CSX has reconfigured its operations team while adding features to help prospective companies walk through its industrial development program.
First off, CSX (NASDAQ: CSX) is combining its network operations and service design teams into one new group, according to an announcement last week from Jamie Boychuk, senior vice president of operations.
That change means that leadership roles are also shifting, starting with who oversees the integration of the two teams. Casey Albright will now serve as senior vice president of network operations and service design, which is a promotion from his previous role as vice president of service design. In his new role, Albright will take over many of the network operations duties previously led by Brian Barr, who has joined Union Pacific, according to a UP (NYSE: UNP) news release last week.
Reporting to Albright will be Guy Sequin, who will serve as vice president of network operations after having served as general manager of dispatch; Chantel Goutcher, who will be head of service design after having most recently served as senior director of operations integration; and Wally Siergua, who will serve as general manager of the operations service group.
Those still reporting to Albright and retaining their current roles include Lauden DeAlexandris, head of car management; Daniel Deboer, senior director of coal and bulk operations; and Wendy Schroeder, senior director of business systems.
Boychuk also said CSX’s intermodal operations, which is led by General Manager Marcelo Estrada, will report to Ricky Johnson, senior vice president of operations.
Meanwhile, in an unrelated announcement, CSX said it has made enhancements to its industrial site selection program by developing criteria and a searchable system that enables prospective companies to see how different sites might align with their needs.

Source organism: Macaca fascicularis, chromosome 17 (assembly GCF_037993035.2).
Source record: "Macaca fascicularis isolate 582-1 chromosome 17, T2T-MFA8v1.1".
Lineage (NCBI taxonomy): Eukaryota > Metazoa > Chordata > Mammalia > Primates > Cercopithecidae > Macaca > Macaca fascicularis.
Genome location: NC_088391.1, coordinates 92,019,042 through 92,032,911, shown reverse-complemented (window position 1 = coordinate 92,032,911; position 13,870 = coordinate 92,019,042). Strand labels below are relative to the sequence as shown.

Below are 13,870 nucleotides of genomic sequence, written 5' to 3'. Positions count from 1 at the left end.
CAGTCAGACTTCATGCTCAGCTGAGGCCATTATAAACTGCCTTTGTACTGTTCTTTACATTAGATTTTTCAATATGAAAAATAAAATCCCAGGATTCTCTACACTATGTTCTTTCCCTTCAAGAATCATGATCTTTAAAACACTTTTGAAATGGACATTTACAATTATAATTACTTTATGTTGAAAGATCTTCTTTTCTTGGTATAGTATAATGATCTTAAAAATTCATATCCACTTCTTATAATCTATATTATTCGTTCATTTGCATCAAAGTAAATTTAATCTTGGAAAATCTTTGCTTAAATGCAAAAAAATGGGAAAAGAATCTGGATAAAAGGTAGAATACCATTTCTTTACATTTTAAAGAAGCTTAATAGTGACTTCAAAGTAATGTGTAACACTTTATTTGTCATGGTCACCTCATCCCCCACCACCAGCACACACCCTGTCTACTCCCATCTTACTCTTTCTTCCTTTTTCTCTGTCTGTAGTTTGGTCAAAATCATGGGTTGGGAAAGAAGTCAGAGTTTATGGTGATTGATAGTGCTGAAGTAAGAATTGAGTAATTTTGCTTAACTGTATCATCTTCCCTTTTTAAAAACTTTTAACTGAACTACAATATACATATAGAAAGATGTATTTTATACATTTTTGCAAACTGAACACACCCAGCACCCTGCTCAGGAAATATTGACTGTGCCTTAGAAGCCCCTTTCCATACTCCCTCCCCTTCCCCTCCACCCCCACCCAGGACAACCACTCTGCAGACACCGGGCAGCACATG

Select sites are those that are near CSX’s network and are able to be developed quickly for industrial needs. Each rail-served site has been categorized into one of four levels that vary in size and vetting. The four levels are platinum, gold, silver and bronze.
Thirteen sites have been designated as premium because of their size of 100-plus acres and the vetting that has already taken place, according to CSX and Austin Consulting, which has worked with CSX to develop the select site program.
CSX has also incorporated tools into the site selection program developed by Global Location Strategies (GLS) that provide prospective companies with a site’s characteristics, acreages and utility infrastructure as well as data pertaining to environmental, social and governance factors such as renewable energy, community projects and brownfield site reuse.
“Factors ranging from sustainability to shortening supply chains by bringing manufacturing capability back to the U.S. are driving companies’ growing interest in the economic and sustainability advantages of rail,” said Christina Bottomley, CSX vice president of real estate and industrial development, in a news release. “The Select Site program is another way CSX is partnering with companies to meet their business objectives.”